Well, some of the image.  When it comes to the things Jews have done for millenia such as prayer and other attempts to rise above the self and connect to God, these folks don't seem to have an interest:
“I think a lot of people stop praying with a congregation because they can’t make the words mean anything in their lives,” says Cantor Ellen Dreskin of Temple Beth El of Northern Westchester in Chappaqua, N.Y., who says she interprets the words in the prayerbook “metaphorically and poetically,” not literally.

In the Humanistic Judaism movement, prayers have been scrapped altogether. That movement, founded by the late Rabbi Sherwin Wine, adopts many of the rituals of traditional Judaism but deletes the references to God.
Alana Shindler serves as head of the rituals and celebrations committee for Kol Hadash, a Humanistic congregation in the East Bay.
She and fellow congregants celebrate the Jewish holidays and Shabbat. All are welcome at their gatherings in the Albany Community Center — God being the possible exception.
“We take the prayer out of it and look at the meaning of the holiday,” Shindler says. “Most have a humanistic component. In Yom Kippur, the notion of repentance to those you have wronged, trying to be better than the year before, those are very humanistic. They have nothing to do with praying to some God writing something down in some book.”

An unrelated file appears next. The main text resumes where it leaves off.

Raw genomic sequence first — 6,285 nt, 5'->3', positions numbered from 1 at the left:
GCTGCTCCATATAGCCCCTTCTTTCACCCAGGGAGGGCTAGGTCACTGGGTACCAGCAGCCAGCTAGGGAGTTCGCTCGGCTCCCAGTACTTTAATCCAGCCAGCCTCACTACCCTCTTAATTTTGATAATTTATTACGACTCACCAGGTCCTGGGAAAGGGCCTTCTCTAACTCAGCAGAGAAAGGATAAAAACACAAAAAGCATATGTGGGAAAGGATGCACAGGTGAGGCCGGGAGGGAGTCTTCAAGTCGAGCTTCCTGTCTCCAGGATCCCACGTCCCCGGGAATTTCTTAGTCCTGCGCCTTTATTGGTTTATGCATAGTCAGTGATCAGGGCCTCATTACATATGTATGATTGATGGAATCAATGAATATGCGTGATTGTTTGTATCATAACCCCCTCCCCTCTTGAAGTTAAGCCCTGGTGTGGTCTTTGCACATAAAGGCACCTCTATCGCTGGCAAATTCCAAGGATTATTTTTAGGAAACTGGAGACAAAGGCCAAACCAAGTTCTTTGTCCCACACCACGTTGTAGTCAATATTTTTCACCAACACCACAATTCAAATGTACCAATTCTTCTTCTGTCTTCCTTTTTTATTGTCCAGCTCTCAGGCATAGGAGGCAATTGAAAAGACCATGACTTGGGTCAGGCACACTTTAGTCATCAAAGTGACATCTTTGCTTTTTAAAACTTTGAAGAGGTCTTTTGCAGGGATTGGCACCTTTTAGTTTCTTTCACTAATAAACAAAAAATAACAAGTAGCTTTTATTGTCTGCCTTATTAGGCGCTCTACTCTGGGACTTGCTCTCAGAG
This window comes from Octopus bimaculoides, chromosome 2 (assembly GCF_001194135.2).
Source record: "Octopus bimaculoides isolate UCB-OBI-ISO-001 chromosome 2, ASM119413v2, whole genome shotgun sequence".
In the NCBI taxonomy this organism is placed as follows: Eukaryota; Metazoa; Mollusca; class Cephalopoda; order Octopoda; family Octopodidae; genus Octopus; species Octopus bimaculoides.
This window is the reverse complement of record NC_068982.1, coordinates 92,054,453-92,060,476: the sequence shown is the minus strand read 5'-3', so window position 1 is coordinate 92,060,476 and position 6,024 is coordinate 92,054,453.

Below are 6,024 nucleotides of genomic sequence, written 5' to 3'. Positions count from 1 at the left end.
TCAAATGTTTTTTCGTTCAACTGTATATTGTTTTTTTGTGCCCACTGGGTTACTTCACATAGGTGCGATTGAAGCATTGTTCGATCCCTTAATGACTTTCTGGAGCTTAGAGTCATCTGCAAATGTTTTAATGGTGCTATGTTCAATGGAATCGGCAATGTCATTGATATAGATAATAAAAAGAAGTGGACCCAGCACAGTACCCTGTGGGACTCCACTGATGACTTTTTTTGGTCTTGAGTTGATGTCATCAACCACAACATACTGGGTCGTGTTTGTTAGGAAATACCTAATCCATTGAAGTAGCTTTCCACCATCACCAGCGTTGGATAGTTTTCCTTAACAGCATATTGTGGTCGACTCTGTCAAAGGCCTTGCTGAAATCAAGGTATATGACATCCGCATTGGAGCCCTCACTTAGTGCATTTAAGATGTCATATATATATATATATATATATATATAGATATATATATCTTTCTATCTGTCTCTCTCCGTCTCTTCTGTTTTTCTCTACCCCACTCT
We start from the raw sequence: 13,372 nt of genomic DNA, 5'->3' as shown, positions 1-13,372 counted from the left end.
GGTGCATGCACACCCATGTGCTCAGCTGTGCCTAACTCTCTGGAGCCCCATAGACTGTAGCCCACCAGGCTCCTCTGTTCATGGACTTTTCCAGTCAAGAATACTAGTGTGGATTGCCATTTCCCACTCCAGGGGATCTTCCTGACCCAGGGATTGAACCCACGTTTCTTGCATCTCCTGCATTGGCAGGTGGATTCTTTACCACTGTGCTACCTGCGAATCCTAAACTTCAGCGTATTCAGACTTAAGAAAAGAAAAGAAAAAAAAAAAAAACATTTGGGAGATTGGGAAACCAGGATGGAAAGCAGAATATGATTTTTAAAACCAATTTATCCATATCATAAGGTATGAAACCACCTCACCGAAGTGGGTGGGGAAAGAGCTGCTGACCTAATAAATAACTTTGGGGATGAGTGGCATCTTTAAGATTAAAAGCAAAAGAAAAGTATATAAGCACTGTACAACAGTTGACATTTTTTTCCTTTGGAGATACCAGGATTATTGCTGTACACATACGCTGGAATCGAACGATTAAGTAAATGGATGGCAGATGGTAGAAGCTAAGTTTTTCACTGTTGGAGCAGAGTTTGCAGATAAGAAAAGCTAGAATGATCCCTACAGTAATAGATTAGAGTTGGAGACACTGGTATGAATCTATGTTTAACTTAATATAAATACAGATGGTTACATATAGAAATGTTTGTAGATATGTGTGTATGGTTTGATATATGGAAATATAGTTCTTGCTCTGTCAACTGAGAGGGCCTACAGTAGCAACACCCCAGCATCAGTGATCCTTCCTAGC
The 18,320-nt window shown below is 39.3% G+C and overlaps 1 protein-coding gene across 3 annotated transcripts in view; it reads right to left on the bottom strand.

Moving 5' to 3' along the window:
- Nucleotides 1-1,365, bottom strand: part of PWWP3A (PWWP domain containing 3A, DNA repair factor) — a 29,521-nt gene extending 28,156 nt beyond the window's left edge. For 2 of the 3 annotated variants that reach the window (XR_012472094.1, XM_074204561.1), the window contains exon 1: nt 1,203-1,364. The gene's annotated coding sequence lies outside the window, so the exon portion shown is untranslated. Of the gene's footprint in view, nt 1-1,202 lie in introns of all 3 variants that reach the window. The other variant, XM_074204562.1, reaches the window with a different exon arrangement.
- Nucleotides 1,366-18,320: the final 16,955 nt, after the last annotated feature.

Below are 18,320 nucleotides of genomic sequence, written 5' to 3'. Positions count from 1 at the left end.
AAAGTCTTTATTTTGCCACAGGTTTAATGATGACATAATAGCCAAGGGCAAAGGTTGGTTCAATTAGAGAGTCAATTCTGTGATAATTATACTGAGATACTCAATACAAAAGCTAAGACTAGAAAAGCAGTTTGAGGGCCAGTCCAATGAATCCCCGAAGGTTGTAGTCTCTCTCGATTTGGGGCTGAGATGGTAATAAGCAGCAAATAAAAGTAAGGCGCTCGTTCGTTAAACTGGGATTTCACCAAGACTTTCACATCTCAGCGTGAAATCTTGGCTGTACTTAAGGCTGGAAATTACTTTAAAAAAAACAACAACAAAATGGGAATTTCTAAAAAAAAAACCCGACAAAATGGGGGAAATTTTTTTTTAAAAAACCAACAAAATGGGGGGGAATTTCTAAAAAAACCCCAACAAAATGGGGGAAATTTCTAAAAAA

Again, if you don't need God, what do you need any of the time-honoured holidays and rituals for?  After all, these only exist in Jewish culture because He commanded them in the first place.  The mention of Yom Kuppir is very telling.  Yom Kippur is not merely about salvaging relationships with your fellow.  You can do that any day of the year.  Can a humanist seriously think of telling someone he's wronged: "Hey I'd apologize to you today but can you wait until next Tuesday?  It's Yom Kippur."?
Some of this is the fault of the Orthodox community.  In our zeal to force chumros down people's throats we have changed God from a loving, universal father interested in our spiritual growth into the distant, menacing CEO who sees no one from lower down in the company ranks and is only interested in punishing the faithful despite their best efforts.  Is it any wonder that people choose not to believe in such an awful figure?